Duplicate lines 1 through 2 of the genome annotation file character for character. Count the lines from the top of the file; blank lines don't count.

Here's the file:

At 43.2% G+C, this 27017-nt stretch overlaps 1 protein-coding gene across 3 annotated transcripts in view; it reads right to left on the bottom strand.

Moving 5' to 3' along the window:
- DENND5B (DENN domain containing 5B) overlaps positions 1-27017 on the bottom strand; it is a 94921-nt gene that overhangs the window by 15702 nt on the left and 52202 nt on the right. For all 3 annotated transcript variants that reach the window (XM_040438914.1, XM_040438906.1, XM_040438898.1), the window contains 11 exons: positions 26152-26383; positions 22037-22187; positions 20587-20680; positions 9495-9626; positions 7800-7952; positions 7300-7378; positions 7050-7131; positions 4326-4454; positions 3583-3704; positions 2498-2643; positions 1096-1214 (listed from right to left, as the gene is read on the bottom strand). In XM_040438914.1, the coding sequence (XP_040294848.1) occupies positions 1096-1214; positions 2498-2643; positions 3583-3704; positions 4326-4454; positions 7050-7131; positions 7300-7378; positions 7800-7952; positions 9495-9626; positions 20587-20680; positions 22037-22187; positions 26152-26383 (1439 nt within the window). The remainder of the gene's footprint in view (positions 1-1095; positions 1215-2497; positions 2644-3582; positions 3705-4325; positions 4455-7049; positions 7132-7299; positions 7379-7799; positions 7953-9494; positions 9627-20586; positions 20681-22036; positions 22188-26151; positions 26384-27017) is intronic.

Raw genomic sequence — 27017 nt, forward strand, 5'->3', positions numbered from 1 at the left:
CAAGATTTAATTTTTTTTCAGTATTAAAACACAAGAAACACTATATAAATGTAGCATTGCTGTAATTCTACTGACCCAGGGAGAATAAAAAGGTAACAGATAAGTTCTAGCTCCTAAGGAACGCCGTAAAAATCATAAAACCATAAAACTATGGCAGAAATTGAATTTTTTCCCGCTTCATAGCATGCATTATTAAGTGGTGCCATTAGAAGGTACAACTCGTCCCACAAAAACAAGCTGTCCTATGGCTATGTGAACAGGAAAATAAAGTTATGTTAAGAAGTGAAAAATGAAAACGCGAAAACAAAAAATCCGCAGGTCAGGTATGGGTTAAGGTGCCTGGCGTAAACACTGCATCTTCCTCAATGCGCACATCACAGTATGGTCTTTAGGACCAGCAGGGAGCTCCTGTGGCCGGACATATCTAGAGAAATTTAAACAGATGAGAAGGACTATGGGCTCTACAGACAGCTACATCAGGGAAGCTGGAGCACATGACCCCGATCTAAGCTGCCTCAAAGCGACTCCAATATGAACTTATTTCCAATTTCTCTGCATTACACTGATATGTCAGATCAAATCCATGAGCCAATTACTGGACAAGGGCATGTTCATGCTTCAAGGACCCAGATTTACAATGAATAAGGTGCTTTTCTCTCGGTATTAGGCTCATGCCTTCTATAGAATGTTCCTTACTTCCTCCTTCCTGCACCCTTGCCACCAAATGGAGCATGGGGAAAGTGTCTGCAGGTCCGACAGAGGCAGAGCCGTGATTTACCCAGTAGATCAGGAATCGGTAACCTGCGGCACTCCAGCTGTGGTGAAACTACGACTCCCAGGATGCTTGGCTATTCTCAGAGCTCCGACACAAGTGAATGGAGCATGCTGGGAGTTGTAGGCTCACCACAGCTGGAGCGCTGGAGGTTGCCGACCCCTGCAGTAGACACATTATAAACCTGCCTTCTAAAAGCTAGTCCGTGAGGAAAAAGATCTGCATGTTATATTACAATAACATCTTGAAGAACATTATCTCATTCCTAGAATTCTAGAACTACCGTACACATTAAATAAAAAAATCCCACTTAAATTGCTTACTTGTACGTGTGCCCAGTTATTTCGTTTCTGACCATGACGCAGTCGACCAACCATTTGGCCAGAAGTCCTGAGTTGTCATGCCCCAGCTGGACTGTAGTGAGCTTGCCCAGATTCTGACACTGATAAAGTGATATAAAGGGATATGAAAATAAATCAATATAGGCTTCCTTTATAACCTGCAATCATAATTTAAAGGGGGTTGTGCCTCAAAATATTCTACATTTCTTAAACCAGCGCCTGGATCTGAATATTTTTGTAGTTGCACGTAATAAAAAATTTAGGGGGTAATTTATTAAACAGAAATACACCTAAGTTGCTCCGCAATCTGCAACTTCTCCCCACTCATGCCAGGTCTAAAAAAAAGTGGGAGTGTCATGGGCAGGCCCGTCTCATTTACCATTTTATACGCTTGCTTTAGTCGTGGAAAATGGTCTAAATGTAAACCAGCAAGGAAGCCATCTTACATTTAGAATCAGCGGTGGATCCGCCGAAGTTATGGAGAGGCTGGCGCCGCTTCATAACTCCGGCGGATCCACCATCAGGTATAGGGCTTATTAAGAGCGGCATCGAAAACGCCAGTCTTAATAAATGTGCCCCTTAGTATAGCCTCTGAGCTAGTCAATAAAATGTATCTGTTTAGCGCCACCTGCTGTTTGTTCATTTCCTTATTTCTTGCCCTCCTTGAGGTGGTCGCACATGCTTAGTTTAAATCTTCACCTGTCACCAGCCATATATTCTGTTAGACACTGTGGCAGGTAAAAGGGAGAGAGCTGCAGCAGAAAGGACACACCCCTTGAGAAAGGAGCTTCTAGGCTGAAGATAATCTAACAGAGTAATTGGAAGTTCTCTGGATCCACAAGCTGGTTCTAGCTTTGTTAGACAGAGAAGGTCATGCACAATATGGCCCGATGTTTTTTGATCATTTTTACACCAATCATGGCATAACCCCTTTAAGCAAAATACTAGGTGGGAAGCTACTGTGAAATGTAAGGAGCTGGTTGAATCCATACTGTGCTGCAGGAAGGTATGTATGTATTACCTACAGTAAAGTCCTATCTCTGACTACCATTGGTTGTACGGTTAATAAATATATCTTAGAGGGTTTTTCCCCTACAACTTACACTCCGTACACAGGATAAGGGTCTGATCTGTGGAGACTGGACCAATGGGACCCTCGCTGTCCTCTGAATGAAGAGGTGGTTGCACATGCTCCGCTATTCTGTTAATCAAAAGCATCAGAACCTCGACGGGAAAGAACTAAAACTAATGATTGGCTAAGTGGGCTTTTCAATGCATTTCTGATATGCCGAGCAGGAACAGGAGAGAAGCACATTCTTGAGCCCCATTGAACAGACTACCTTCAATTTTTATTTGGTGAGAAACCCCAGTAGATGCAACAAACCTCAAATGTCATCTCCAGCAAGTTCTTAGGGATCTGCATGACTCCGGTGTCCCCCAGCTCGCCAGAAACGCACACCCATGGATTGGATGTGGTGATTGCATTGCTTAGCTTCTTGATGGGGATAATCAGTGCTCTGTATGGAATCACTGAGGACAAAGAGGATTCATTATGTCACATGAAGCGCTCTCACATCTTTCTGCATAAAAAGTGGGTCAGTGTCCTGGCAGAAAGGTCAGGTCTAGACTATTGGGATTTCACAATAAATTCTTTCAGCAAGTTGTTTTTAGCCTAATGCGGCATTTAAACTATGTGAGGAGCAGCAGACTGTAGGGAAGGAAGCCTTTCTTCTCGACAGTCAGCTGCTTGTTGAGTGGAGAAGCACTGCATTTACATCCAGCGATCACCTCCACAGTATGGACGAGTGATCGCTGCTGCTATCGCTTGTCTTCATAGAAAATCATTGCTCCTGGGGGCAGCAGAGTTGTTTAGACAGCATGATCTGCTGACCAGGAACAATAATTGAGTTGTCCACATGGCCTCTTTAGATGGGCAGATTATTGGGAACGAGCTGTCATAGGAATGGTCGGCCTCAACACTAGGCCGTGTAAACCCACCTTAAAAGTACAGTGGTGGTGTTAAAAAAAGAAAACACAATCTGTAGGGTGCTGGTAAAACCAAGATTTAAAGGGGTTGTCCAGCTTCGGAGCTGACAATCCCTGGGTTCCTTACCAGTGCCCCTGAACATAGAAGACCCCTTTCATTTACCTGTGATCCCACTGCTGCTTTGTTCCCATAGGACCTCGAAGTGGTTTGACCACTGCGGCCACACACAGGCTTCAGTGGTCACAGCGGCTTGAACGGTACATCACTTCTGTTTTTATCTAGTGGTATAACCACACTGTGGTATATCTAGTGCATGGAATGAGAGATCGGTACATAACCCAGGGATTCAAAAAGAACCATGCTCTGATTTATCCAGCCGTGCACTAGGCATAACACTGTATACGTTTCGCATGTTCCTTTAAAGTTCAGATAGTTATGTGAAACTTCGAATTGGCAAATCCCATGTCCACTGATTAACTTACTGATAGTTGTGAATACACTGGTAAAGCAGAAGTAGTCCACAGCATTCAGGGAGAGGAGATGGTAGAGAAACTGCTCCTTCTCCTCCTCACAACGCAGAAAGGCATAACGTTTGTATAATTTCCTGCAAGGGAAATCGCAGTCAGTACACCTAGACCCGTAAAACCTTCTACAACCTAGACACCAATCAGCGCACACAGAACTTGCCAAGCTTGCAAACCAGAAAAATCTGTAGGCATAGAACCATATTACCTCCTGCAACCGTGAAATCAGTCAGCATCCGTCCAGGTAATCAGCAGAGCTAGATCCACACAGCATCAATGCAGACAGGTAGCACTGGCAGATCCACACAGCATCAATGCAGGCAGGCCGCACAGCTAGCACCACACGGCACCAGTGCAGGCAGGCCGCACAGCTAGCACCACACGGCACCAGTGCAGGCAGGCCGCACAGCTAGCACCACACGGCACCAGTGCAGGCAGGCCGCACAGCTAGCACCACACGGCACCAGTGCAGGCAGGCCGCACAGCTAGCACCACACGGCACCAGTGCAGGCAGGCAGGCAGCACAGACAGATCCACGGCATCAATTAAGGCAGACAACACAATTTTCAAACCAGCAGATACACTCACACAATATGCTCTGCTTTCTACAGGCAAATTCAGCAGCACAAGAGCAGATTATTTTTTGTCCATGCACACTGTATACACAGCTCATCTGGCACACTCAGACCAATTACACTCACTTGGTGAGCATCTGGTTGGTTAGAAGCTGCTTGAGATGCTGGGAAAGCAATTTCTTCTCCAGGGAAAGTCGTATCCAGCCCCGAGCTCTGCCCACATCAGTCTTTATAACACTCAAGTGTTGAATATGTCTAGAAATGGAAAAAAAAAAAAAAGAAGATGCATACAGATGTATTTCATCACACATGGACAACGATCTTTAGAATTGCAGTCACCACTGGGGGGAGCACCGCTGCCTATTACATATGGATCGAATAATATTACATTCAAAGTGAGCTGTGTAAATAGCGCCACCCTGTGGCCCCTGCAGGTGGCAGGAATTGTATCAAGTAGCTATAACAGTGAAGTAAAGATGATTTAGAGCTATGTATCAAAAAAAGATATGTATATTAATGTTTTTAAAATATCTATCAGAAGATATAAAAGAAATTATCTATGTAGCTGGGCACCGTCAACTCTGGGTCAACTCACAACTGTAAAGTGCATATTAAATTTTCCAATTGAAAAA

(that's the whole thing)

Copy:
At 43.2% G+C, this 27017-nt stretch overlaps 1 protein-coding gene across 3 annotated transcripts in view; it reads right to left on the bottom strand.

Moving 5' to 3' along the window: